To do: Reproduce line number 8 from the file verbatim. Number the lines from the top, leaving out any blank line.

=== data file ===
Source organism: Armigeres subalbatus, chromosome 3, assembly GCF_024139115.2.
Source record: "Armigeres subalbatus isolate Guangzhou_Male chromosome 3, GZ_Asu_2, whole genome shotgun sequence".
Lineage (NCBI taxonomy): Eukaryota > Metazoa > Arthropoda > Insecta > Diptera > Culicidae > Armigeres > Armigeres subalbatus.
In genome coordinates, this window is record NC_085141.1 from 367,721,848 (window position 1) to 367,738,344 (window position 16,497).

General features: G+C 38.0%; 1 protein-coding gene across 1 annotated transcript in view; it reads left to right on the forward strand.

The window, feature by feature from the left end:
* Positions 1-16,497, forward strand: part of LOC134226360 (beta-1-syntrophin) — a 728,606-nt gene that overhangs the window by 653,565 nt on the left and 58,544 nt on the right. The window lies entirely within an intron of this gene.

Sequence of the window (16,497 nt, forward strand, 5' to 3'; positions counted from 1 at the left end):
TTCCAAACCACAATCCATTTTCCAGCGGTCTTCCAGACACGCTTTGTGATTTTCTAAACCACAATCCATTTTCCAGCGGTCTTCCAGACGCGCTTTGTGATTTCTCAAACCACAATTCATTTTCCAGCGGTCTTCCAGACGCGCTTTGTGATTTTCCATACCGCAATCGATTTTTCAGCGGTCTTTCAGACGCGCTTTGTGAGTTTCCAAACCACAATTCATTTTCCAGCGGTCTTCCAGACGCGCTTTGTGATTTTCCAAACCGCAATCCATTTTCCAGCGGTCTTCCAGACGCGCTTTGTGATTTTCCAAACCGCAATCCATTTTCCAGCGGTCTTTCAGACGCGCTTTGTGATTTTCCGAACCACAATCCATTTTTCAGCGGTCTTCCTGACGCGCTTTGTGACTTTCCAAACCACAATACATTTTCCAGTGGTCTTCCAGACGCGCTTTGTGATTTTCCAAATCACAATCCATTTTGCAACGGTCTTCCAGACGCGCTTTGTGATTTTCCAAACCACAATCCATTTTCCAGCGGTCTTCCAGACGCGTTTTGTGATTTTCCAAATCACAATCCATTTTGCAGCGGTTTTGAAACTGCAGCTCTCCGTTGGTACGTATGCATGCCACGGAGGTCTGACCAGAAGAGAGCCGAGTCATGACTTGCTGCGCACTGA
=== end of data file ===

Sequence of the window (16,497 nt, forward strand, 5' to 3'; positions counted from 1 at the left end):